A warm season perennial grass that flourishes in tropical locations, St Augustine (Stenotaphrum secundatum) grows throughout the southern United States and in Hawaii. The grass is also cultivated in the South Pacific, Africa, South America, southern Mexico and the Caribbean. When maintained well, the grass suffers from few weeds during its active growing season but is prone to annual weeds during its winter dormancy.
Beginning in the 1950s the primary herbicide used for weed control in St. Augustine grass was atrazine. A post-emergence herbicide, atrazine appeared to cause no damage in the sensitive grass, unlike the more common herbicide combinations of the era which contained 2,4-D and mecoprop (MCCP). Use of atrazine in other turf grasses caused damage, but St. Augustine grass was immune to the herbicide, according to the University of Florida. Atrazine remains one of the leading post emergence herbicides for use in St. Augustine grass by professionals.
Atrazine does have a few drawbacks when used on St. Augustine grass. The herbicide has been found in groundwater when used in the Midwest, where the water table is high. some St. Augustine grass cultivars, such as Bitterblue and FX-10, often suffer summer damage if atrazine is used. The Floratam cultivar of St. Augustine grass tolerates atrazine herbicides well. In some parts of the United States, such as Florida, atrazine can only be used by a licensed professional.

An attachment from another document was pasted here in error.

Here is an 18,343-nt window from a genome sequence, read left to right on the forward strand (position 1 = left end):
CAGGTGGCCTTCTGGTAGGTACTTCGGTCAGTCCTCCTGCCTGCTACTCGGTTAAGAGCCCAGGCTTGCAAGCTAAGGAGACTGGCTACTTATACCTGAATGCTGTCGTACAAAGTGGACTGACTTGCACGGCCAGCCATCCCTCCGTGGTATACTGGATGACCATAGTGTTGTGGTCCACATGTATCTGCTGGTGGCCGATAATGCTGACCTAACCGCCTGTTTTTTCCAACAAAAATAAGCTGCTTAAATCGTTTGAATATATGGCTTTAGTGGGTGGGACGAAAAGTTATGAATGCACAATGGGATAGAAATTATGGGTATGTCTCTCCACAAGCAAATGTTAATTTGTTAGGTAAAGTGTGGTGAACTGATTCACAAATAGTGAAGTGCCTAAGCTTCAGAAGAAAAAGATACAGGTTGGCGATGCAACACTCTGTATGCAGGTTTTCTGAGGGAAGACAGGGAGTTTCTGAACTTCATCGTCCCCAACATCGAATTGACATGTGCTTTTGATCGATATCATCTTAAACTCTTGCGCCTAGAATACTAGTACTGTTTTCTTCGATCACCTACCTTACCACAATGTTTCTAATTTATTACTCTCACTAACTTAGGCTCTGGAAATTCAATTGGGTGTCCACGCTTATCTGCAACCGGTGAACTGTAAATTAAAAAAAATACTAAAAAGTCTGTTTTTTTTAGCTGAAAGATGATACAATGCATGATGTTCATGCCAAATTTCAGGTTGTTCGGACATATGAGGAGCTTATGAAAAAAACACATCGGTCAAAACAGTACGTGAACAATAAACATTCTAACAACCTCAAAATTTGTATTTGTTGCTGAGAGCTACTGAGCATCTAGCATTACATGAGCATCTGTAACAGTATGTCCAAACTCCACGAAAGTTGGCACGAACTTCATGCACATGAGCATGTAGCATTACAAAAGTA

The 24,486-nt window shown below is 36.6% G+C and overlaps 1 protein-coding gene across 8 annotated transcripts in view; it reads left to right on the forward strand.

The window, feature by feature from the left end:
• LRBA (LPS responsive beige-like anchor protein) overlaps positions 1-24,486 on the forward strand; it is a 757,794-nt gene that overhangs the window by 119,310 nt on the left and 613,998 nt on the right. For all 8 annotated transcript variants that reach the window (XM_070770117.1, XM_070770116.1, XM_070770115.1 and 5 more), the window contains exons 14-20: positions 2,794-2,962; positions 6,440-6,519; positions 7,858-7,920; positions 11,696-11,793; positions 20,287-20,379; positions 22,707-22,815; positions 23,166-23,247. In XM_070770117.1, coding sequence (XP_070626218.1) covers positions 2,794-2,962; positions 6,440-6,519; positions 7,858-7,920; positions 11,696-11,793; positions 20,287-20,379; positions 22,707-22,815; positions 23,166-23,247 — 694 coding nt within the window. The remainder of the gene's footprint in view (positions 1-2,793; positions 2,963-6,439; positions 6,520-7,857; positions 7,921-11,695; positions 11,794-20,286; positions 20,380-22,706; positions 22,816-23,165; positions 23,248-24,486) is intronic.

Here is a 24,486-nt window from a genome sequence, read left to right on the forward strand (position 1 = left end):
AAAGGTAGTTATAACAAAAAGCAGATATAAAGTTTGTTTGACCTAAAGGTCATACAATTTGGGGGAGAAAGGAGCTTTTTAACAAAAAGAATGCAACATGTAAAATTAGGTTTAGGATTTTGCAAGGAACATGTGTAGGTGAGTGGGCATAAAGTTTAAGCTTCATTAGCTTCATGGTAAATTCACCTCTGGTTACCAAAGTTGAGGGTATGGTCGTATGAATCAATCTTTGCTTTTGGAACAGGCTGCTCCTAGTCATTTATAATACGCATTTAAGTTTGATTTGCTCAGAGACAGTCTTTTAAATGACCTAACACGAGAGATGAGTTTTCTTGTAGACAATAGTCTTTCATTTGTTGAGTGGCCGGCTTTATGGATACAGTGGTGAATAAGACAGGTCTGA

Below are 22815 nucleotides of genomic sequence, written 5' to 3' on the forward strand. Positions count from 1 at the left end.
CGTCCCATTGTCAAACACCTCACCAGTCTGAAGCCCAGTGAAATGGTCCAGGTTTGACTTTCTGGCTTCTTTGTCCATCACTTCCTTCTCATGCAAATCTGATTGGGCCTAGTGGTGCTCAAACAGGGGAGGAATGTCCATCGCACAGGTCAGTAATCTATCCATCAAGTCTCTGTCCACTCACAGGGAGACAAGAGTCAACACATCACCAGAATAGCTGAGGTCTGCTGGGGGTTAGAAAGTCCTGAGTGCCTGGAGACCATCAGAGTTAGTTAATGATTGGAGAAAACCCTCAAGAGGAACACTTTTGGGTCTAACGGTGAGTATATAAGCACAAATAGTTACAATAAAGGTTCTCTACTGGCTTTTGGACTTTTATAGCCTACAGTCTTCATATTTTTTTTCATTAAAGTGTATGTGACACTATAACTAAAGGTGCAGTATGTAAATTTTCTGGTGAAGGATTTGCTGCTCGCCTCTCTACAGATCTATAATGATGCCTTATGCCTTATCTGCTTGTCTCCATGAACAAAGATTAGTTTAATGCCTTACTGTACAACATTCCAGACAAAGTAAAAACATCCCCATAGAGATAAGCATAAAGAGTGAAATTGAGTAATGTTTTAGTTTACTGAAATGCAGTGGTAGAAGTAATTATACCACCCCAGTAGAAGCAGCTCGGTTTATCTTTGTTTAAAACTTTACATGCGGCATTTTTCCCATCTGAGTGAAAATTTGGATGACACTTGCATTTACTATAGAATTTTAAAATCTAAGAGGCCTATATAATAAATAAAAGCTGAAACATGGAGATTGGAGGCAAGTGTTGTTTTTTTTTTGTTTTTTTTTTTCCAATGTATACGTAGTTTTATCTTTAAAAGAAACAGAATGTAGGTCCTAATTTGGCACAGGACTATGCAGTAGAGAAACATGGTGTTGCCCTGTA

Homeowners can purchase herbicides containing clopyralid at most garden supply stores. The herbicide does not damage St. Augustine grass and is highly effective at ridding St. Augustine lawns of the most common weeds. Metsulfuron has also been shown to be an effective weed killer in St. Augustine grass. Care must be taken when using metsulfuron on St. Augustine lawns that have been mixed with Bahia grass because the herbicide will kill all the Bahia grass.
A relatively new herbicide, carfentrazone-ethyl, kills difficult weeds in St. Augustine grass, such as alligatorweed, clover, spurge and diamondflower. The herbicide is fast acting and usually kills the weeds within four days of application, according to the University of Florida. Carfentrazone-ethyl herbicides do contain 2,4-D but they do not contain mecoprop (MCCP). The combination of 2,4-D and mecoprop (MCCP) is believed to be what damages St. Augustine grass.
Maintaining a healthy St. Augustine lawn through regular watering and a diligent fertilizing regime will help reduce weed growth. Despite the efforts of the gardener, weeds do occur and using a herbicide can be quite successful. Purchase only herbicides that clearly state they are for St. Augustine grass and will not harm it. Follow all directions on the pesticide label prior to application.
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